In March 2012, I travelled to England to take a five-day course on recorder building from Tim Cranmore.
In this article I document my odyssey through stories and photographs — the process of learning to build beautiful recorders from scratch.
In 1668, Samuel Pepys wrote in his diary about his transformation occasioned by hearing a recorder (or recorder consort) during a theatrical performance:
“...neither then, nor all the evening going home and at home, I was able to think of anything, but remained all night transported so as I could not believe that ever any musick hath that real command over the soul of a man [sic] as this did upon me.”
I had a similar conversion experience when I happened upon a description of a five-day recorder making course on Tim Cranmore's web site. Tim has been hand-building recorders in Malvern, England, for more than 30 years.
I knew at the instant I read about his course that I would take it. In my imagination I was already in England, seated contentedly in a thatched cottage, building my own instrument. This giddy fantasy kept me awake late into the night.
The next morning, I realized the impracticality of it all: I live 3500 miles away, have family and work responsibilities, and possess zero instrument building experience. Nevertheless, the seed of the idea took root that day, and from that moment forward, I found myself drawn to England to take that course.
Although I have been playing recorders for 35 years, the thought of making one had never occurred to me. I am not much of a builder. I own a few tools, but rarely try my hand at anything more challenging than tightening loose screws or hanging pictures. I can, with difficulty, assemble Ikea furniture.
Building a recorder involves woodturning, but I hadn't touched a lathe since Grade 7 shop class; even then, the teacher did most of the work.
Despite my lack of practical skills and the difficulty of getting myself from Canada to England, I was undeterred. Like many transformative experiences, passion trumped reason!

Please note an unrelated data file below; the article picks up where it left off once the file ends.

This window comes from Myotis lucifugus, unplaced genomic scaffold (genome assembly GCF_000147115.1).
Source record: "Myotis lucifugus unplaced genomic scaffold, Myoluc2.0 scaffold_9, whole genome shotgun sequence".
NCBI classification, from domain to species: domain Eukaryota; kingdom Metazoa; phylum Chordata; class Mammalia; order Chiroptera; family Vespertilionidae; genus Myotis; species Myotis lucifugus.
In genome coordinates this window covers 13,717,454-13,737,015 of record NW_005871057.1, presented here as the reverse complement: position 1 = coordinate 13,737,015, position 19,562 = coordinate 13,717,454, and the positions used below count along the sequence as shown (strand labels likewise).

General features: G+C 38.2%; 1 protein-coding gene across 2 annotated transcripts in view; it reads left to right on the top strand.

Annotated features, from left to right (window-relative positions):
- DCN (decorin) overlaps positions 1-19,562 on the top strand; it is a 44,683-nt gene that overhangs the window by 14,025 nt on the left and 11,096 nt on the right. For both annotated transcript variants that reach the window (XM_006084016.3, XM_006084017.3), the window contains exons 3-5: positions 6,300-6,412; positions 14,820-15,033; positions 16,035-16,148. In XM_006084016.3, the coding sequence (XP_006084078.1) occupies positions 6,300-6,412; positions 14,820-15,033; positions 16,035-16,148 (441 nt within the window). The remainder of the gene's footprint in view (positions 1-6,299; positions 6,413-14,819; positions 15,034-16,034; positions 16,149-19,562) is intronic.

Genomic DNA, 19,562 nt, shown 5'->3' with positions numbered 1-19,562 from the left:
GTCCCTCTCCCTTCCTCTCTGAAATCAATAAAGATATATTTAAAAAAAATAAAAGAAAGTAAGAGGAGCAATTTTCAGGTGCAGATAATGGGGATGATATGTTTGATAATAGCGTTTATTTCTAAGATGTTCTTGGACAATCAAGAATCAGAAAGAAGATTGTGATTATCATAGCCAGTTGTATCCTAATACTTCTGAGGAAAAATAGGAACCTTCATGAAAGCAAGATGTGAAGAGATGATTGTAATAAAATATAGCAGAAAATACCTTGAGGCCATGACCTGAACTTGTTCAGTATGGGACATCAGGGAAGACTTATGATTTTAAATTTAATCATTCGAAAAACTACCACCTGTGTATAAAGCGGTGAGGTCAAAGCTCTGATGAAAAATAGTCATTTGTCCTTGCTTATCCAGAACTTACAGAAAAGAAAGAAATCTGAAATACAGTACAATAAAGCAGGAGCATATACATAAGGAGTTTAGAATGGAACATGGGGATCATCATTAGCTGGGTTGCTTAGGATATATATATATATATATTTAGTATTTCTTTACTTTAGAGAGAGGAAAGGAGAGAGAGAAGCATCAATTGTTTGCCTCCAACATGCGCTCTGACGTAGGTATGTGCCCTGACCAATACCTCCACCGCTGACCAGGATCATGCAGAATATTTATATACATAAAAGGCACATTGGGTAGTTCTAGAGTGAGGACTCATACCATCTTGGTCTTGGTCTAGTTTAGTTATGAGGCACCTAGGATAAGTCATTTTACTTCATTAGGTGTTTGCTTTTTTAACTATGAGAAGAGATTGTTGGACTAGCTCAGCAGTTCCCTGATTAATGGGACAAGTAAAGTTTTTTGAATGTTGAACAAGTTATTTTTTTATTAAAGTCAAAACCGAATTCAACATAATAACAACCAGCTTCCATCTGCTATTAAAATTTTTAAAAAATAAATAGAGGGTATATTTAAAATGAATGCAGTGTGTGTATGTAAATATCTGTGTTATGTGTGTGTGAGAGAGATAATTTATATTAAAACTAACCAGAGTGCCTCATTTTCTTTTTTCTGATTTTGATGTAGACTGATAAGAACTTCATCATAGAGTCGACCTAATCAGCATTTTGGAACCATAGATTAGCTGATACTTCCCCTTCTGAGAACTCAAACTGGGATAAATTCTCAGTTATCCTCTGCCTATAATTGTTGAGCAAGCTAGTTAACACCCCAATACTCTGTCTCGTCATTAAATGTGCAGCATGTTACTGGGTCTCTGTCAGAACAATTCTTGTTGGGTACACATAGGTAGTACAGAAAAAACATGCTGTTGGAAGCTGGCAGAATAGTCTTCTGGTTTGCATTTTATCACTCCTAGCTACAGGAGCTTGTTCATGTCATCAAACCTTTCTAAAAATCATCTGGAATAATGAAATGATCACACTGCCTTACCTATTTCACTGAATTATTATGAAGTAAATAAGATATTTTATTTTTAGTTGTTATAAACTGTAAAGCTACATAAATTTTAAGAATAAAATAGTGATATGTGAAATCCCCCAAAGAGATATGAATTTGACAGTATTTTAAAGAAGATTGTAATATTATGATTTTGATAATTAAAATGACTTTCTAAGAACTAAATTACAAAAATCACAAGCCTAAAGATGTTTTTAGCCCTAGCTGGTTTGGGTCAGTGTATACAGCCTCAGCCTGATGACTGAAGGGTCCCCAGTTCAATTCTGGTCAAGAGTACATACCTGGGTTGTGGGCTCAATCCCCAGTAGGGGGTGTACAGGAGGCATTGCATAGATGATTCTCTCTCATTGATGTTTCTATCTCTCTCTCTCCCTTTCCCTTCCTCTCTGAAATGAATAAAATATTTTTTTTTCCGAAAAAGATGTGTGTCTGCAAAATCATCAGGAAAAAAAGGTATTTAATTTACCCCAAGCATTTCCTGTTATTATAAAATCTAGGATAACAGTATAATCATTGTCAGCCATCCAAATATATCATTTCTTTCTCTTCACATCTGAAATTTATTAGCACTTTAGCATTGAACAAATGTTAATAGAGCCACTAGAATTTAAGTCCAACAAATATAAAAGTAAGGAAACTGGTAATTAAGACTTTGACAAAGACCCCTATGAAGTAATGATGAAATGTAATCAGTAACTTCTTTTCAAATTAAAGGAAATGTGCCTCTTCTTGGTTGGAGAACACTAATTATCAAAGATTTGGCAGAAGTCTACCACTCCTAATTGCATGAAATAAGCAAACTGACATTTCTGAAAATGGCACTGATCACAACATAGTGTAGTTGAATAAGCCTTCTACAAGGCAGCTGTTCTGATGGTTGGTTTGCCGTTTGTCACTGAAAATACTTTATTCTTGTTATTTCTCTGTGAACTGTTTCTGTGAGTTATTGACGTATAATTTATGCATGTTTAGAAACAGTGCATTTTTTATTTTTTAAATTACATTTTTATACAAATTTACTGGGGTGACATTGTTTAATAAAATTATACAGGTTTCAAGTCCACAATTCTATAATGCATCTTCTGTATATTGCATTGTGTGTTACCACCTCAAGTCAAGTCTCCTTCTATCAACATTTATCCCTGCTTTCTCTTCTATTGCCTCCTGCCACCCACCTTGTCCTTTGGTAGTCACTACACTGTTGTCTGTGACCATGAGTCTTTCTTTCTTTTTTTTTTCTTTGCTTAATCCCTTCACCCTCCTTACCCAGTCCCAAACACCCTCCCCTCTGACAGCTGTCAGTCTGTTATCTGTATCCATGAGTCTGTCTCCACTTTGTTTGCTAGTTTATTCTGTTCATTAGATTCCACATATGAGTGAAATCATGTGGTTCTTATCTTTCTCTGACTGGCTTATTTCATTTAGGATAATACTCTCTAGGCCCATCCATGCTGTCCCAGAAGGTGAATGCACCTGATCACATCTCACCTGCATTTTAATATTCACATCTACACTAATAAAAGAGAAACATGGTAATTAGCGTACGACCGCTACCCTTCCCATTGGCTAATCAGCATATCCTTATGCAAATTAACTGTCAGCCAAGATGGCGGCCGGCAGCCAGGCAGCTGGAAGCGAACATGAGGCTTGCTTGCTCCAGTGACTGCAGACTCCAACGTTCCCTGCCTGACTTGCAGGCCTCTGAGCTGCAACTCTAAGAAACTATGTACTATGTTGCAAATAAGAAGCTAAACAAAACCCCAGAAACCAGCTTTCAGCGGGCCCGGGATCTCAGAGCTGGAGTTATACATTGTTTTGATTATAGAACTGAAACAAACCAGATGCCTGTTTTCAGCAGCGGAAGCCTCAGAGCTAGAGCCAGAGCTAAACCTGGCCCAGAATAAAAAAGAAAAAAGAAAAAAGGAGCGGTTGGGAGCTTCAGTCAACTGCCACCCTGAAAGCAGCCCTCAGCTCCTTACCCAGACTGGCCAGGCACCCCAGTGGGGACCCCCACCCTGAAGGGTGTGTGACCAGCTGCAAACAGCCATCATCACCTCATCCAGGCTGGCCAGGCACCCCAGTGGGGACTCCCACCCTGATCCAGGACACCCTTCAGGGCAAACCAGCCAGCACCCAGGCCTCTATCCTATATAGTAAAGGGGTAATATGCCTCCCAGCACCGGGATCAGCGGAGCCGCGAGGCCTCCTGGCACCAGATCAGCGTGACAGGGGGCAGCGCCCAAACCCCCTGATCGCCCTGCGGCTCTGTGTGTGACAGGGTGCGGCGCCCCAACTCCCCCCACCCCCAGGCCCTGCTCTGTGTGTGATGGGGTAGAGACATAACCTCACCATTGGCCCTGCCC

A few months later, I received an invitation to a family function in London. With a trip to England in the works, I exchanged emails with Tim and settled on a date. There would be one other student, and we would each build a reproduction of a Stanesby Jr. alto, scaled to 415 Hz, out of Canadian maple.
On his web site, Tim guarantees "that you will leave the course with either a working alto recorder or voice flute that contains as much of your own work as you are able to give." Despite this assurance, I wanted a head start. I asked a cabinet maker friend for an afternoon refresher on using a lathe.
Not surprisingly, whatever measly skills I might have started to develop 44 years earlier were long lost. After an hour of practice, however, I was somewhat familiar with the lathe, understood how to hold the chisel, and could shape crude Baroque-like bulges. While putting the final touches on my first bulge, the chisel bit at the wrong angle, and THWACK! The wood cracked in two. It was not an auspicious start, but at least I would not be beginning entirely from scratch.
Aware of my limited woodturning skills, I prepared in other ways. I read about acoustics (a difficult topic, but I came to understand how the sound of the recorder is produced); watched videos and read web sites on recorder and woodwind making; and, with a magnifying glass, studied the crannies in every recorder I own. I had never paid much attention to their construction, so my goal was to be familiar with the names of the various bits and pieces.